Raising a touchy subject

Wednesday, March 2, 2011

If I told you that a particular public policy would lead to increases in unemployment among the least skilled workers, and do nothing to alleviate poverty, you'd probably call that policy "anti-worker," and for good reason.

Yet these facts have been ignored in Missouri when it comes to the minimum wage. Despite reams of research showing that increases to the mandated wage result in the negative consequences listed above, advocacy groups still toss facts aside and engage in factually questionable rhetoric.

Their current point of contention is the proposed change to stop indexing the state minimum wage to inflation. Missouri Jobs with Justice started an online letter-writing campaign urging legislators to "Save Our Raise." One can see the emotional appeal of such a move: After all, who wants to see minimum wage employees toiling away with no chance to ever move up the ladder?

Unfortunately for Missouri Jobs with Justice -- and fortunately for actual minimum wage employees -- research from economists out of Miami University and Florida State University shows that the average minimum wage earner receives a raise on the merits of their work in the first one to 12 months on the job. In fact, between 1998 and 2002, when the federal minimum wage was constant, minimum wage earners saw average real wage growth as high as 88 percent.

Of course, minimum wage employees can't earn those raises if they're locked out of the workforce, and there is broad agreement among labor economists that an increase in the minimum wage does just that. For instance, research from Dr. Joseph Sabia, a labor economist at West Point, finds that each 10 percent increase in a state's minimum wage decreases employment for the least experienced by as much as 3.6 percent.

Perhaps we can sacrifice a few minimum wage jobs if we're raising people out of poverty, right? Wrong: 28 states increased their federal minimum wage above the federal level between 2003 and 2007, yet award-winning research in the Southern Economic Journal shows that these increases had no effect on poverty rates.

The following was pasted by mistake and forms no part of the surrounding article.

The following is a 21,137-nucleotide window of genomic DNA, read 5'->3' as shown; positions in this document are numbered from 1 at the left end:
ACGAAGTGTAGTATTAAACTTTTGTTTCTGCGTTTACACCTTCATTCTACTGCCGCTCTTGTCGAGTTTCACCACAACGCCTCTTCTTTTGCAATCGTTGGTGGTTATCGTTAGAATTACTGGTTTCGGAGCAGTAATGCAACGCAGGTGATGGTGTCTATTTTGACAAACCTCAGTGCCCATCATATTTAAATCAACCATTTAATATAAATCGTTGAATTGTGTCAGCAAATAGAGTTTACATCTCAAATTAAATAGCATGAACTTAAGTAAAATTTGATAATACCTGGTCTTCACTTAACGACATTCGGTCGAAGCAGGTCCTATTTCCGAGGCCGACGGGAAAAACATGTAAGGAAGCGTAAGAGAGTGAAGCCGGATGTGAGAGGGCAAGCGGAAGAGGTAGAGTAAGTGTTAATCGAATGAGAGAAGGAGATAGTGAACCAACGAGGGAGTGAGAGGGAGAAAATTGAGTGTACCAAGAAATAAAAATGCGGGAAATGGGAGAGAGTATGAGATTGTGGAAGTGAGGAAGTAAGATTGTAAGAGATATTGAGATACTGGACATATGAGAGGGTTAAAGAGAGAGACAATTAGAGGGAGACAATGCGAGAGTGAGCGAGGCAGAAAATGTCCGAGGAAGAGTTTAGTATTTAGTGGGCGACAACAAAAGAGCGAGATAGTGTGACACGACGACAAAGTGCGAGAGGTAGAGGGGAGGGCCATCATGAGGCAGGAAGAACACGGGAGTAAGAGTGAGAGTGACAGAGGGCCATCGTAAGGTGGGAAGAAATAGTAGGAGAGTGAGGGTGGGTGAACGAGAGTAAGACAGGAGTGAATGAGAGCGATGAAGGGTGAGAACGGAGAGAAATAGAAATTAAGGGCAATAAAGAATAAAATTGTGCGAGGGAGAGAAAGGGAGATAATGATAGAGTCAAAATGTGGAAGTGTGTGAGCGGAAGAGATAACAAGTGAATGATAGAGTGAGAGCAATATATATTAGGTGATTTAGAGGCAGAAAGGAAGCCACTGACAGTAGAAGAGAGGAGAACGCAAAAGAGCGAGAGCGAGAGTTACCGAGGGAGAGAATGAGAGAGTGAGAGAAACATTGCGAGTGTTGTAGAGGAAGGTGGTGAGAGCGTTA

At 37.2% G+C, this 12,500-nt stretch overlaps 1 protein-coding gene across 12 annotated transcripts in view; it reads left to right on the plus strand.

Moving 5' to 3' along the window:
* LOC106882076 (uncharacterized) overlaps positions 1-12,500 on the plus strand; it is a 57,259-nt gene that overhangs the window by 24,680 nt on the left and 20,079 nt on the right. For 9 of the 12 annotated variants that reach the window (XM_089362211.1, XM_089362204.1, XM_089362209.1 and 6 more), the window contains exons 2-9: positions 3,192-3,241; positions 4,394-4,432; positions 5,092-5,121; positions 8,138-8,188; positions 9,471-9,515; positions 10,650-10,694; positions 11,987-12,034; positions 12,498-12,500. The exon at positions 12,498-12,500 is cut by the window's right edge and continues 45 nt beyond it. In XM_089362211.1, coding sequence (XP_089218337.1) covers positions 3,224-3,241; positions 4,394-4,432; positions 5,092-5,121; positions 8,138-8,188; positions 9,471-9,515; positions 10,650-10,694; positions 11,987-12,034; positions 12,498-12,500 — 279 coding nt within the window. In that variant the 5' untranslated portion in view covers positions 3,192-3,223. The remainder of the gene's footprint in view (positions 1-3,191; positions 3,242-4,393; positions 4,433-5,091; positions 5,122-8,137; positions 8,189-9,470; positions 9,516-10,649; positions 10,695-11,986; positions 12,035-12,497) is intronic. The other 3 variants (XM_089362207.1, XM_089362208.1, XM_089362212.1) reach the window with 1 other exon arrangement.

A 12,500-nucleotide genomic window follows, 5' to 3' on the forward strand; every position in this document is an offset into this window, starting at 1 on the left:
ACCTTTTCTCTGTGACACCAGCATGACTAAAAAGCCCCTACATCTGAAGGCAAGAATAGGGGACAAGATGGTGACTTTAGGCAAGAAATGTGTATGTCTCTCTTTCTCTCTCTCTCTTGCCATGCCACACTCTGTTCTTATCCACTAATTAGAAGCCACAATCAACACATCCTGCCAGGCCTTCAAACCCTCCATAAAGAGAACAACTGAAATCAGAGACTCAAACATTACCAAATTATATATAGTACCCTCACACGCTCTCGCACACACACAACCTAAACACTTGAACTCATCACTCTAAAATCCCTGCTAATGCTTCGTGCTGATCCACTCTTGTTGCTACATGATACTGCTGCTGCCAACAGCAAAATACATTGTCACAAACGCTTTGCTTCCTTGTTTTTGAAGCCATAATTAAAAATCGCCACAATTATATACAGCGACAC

How to explain this counterintuitive finding? Consider this: In Missouri, the average family income of a beneficiary of the most recent federal minimum wage increase was $49,236 a year, according to the Census Bureau. It reflects the fact that half these beneficiaries were teens or others living with their parents or another relative. Indeed, only one in 10 workers who saw a bump in pay from the minimum wage was a single earner supporting children.

Simply put, Missouri doesn't need an indexed minimum wage to reduce their poverty rate. A better way to help the poor would be to introduce a state supplement to the Earned Income Tax Credit. The EITC is tailored to specifically help working folks hovering around the poverty line, without the unintended employment consequences that come from an indexed minimum wage.

Michael Saltsman is the research fellow at the Employment Policies Institute, a not-for-profit research organization dedicated to studying public policy issues surrounding entry-level employment.

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